Lincolnshire Police are planning to recruit 400 police officers over the next two and a half years in what would be the force’s biggest ever recruitment drive.
It is subject to receiving a fair proportion of government funding.
From November, the recruitment will be increased and be at “two to three times our normal levels”, according to Lincolnshire Police Assistant Chief Officer Andrew White.
In recent recruitment campaigns the force has focused on people who wanted to be based in the East of the county that speak Polish, Lithuanian and Latvian.
Although they are still keen for that it is not essential, as they said “we will be able to accommodate anyone with a passion for policing and public service”.
Chief Officer White said: “This is a fantastic opportunity to join an organisation where you really can have a job for life.
“The opportunities are endless within Lincolnshire Police – as a new recruit you will participate in a 21 week training programme, then you’ll be with a tutor for 10 weeks, and then you’re out independently enforcing the law and protecting the public in Lincolnshire.
“Once you’re one of our policing family you’ll be privy to all kind of opportunities here – you could become a detective, or work in Major Crime, or in our Neighbourhood Teams, or a role in our protecting vulnerable people department…the list is endless.
“Not only that, but working for this force and really making a difference makes you feel proud every day. Helping victims, resolving community issues, making a contribution to this fantastic county – it really is an extraordinary job.”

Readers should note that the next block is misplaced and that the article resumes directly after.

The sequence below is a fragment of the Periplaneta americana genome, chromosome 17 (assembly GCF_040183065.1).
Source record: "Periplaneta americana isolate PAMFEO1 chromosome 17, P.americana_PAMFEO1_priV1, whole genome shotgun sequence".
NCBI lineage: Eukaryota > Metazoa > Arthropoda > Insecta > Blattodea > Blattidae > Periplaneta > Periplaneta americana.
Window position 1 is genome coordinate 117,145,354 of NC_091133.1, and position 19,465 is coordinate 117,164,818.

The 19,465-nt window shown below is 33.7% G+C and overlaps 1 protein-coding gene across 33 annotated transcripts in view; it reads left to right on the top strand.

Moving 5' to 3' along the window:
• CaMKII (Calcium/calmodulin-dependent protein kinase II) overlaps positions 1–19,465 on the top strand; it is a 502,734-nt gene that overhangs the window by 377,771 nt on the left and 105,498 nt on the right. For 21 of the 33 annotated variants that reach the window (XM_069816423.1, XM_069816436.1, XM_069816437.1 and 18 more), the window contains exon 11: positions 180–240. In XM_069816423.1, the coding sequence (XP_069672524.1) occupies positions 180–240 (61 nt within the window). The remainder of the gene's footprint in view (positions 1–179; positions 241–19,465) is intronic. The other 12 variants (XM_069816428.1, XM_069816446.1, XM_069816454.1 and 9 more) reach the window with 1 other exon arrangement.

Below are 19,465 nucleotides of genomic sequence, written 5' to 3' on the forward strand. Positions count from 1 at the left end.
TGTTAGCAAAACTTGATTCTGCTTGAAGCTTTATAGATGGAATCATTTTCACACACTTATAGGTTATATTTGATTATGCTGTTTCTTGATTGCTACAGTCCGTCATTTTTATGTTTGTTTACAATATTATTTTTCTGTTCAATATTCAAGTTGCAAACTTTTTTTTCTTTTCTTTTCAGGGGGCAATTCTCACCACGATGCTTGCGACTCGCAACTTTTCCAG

Prime Minsiter Boris Johnson’s pledge to recruit 20,000 new police officers is not possible with new training requirements according to Lincolnshire’s chief constable Bill Skelly
Lincolnshire Police’s top bosses previously said they are seeking a judicial review against a new College of Policing scheme requiring all new police officers to obtain a degree.
Chief Constable Bill Skelly, supported by Police and Crime Commissioner Marc Jones, is against the move which would mean taking around 40 front line officers off the streets to train.
Both have asked for a delay in the rollout in 2023 to give time for a full evaluation of the new Police Education Qualifications Framework (PEQF).
Chief Officer White has since said: “People interested in policing will no doubt be aware that we have challenged the College of Policing in relation to their plans to make it mandatory that all new recruits have a degree.
“That isn’t the case here, we accept entrants with a level 3 qualification and this will continue until at least June 2021.”